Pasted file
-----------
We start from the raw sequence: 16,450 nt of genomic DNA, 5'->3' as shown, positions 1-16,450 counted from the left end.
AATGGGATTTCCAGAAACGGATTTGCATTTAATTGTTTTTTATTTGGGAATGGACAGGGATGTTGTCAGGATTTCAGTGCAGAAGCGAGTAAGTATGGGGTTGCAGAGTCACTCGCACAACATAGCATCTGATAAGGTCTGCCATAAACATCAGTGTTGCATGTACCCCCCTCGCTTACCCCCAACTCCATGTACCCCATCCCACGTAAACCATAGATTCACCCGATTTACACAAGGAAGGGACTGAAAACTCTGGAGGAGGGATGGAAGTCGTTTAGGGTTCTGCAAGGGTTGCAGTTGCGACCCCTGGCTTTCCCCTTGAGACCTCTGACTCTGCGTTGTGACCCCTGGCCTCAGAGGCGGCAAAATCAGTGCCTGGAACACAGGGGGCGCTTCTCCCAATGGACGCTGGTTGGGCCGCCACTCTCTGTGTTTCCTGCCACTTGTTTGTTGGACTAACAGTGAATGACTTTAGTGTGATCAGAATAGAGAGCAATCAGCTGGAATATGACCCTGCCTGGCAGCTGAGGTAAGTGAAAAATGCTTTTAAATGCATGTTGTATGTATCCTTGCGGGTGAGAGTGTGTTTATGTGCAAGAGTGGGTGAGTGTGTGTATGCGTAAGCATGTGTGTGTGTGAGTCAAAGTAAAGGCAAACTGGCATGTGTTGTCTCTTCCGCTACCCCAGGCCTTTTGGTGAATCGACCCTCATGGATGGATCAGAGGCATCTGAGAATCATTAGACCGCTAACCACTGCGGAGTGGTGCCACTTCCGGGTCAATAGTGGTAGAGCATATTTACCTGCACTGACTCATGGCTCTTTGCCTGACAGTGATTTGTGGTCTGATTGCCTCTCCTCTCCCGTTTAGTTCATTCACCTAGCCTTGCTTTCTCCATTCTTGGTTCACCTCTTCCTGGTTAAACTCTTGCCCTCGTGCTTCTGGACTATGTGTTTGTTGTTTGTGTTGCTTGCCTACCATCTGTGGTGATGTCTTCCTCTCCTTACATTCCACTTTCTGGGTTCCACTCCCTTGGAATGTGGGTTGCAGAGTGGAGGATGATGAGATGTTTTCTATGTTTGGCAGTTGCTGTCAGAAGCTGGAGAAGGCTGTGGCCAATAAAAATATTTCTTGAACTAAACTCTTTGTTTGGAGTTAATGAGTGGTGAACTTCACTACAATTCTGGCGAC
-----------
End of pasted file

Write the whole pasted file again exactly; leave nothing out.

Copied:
We start from the raw sequence: 16,450 nt of genomic DNA, 5'->3' as shown, positions 1-16,450 counted from the left end.
AATGGGATTTCCAGAAACGGATTTGCATTTAATTGTTTTTTATTTGGGAATGGACAGGGATGTTGTCAGGATTTCAGTGCAGAAGCGAGTAAGTATGGGGTTGCAGAGTCACTCGCACAACATAGCATCTGATAAGGTCTGCCATAAACATCAGTGTTGCATGTACCCCCCTCGCTTACCCCCAACTCCATGTACCCCATCCCACGTAAACCATAGATTCACCCGATTTACACAAGGAAGGGACTGAAAACTCTGGAGGAGGGATGGAAGTCGTTTAGGGTTCTGCAAGGGTTGCAGTTGCGACCCCTGGCTTTCCCCTTGAGACCTCTGACTCTGCGTTGTGACCCCTGGCCTCAGAGGCGGCAAAATCAGTGCCTGGAACACAGGGGGCGCTTCTCCCAATGGACGCTGGTTGGGCCGCCACTCTCTGTGTTTCCTGCCACTTGTTTGTTGGACTAACAGTGAATGACTTTAGTGTGATCAGAATAGAGAGCAATCAGCTGGAATATGACCCTGCCTGGCAGCTGAGGTAAGTGAAAAATGCTTTTAAATGCATGTTGTATGTATCCTTGCGGGTGAGAGTGTGTTTATGTGCAAGAGTGGGTGAGTGTGTGTATGCGTAAGCATGTGTGTGTGTGAGTCAAAGTAAAGGCAAACTGGCATGTGTTGTCTCTTCCGCTACCCCAGGCCTTTTGGTGAATCGACCCTCATGGATGGATCAGAGGCATCTGAGAATCATTAGACCGCTAACCACTGCGGAGTGGTGCCACTTCCGGGTCAATAGTGGTAGAGCATATTTACCTGCACTGACTCATGGCTCTTTGCCTGACAGTGATTTGTGGTCTGATTGCCTCTCCTCTCCCGTTTAGTTCATTCACCTAGCCTTGCTTTCTCCATTCTTGGTTCACCTCTTCCTGGTTAAACTCTTGCCCTCGTGCTTCTGGACTATGTGTTTGTTGTTTGTGTTGCTTGCCTACCATCTGTGGTGATGTCTTCCTCTCCTTACATTCCACTTTCTGGGTTCCACTCCCTTGGAATGTGGGTTGCAGAGTGGAGGATGATGAGATGTTTTCTATGTTTGGCAGTTGCTGTCAGAAGCTGGAGAAGGCTGTGGCCAATAAAAATATTTCTTGAACTAAACTCTTTGTTTGGAGTTAATGAGTGGTGAACTTCACTACAATTCTGGCGAC